• Series

    Baking Bread Makes Me A Better Lawyer

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    After many years practicing law, and a few years baking bread, I have learned that there are a few keys to success in both endeavors, including the assembly of a nourishing and resilient culture, and the ability to learn from failure and exercise patience, says Rick Robinson at Reed Smith.

  • Federal Courts And AI Standing Orders: Safety Or Overkill?

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    Several district court judges have issued standing orders regulating the use of artificial intelligence in their courts, but courts should consider following ordinary notice and comment procedures before implementing sweeping mandates that could be unnecessarily burdensome and counterproductive, say attorneys at Curtis.

  • Time To Step Up PFAS Due Diligence In Cross-Border M&A

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    Regulations in the U.S. and EU governing per- and polyfluoroalkyl substances will likely evolve to become global standards out of necessity and scale, so PFAS due diligence — particularly for buyers, sellers, and lenders and investors involved in multijurisdictional mergers and acquisitions — will be essential in 2024, say attorneys at Shipman & Goodwin.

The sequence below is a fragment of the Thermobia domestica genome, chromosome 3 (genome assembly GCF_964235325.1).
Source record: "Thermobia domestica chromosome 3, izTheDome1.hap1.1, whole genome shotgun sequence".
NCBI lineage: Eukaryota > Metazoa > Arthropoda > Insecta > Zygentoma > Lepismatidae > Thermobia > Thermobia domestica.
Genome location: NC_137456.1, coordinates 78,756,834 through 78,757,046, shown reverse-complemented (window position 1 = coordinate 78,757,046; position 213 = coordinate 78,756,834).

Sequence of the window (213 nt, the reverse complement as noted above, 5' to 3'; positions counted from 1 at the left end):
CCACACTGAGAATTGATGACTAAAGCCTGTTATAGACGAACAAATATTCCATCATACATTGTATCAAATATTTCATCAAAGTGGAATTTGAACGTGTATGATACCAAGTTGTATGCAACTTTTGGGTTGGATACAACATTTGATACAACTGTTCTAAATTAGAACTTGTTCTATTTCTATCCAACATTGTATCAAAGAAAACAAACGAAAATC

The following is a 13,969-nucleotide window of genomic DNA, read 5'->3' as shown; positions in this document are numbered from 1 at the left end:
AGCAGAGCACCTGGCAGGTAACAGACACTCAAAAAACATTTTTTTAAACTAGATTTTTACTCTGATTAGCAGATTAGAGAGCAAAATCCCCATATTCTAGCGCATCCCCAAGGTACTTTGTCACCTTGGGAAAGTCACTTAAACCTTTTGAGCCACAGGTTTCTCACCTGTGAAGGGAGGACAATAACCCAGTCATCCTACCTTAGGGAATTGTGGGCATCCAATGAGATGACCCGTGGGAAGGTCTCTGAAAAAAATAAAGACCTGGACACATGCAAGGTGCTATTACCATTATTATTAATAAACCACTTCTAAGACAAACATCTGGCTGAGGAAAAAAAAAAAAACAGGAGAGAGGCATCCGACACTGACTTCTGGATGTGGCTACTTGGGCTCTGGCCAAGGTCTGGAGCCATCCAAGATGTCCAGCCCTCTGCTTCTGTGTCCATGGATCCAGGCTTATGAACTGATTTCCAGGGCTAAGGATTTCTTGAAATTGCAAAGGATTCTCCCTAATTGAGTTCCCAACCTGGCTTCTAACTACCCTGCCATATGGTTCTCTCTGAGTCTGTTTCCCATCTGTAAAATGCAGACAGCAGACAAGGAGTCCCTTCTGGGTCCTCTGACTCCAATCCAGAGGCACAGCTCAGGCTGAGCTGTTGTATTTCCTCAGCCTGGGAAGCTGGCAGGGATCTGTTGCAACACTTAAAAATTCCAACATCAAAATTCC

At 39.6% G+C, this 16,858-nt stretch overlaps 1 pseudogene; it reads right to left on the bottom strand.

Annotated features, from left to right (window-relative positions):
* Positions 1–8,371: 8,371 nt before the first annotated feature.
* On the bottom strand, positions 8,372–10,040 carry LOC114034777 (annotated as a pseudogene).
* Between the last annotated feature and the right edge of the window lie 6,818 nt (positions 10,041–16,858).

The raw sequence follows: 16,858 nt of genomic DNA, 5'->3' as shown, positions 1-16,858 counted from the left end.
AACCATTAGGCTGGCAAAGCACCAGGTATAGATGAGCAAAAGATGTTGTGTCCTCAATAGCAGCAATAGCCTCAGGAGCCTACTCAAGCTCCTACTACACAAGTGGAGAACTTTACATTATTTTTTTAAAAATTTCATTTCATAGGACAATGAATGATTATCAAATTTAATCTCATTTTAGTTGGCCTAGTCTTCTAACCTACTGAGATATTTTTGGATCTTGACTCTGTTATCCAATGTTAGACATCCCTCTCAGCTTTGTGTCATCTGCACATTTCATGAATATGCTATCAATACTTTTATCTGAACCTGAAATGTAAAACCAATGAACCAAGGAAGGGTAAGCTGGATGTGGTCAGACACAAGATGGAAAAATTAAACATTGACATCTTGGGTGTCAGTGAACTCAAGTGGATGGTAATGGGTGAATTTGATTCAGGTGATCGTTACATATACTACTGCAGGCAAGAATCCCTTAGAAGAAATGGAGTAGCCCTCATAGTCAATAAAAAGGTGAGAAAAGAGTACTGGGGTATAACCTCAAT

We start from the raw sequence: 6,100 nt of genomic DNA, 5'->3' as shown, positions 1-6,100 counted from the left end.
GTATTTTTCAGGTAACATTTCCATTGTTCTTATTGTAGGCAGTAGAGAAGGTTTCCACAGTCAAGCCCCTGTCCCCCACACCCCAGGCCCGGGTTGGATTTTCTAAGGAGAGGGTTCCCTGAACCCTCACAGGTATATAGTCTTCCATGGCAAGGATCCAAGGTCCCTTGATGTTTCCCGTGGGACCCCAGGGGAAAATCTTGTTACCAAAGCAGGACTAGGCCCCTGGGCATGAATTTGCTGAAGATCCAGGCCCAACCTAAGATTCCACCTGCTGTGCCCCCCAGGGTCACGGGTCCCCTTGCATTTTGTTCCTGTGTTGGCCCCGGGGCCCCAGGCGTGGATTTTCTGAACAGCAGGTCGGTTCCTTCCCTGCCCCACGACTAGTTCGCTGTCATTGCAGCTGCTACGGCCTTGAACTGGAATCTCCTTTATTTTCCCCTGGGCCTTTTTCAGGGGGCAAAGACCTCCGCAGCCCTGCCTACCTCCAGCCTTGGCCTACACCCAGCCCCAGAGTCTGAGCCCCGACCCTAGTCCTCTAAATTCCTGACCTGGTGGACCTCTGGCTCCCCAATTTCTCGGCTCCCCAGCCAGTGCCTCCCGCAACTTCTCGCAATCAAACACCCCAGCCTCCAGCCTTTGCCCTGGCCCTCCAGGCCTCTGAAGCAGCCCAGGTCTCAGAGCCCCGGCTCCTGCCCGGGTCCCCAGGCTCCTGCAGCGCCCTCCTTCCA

• 4 Questions On Groundbreaking New Foreign Bribery Law

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    The recently enacted Foreign Extortion Prevention Act will significantly alter the anti-corruption landscape under U.S. law by allowing prosecutors to pursue foreign officials for soliciting or accepting bribes, but it’s not yet clear how the statute will be used and by whom, say attorneys at K&L Gates.

  • 7 E-Discovery Predictions For 2024 And Beyond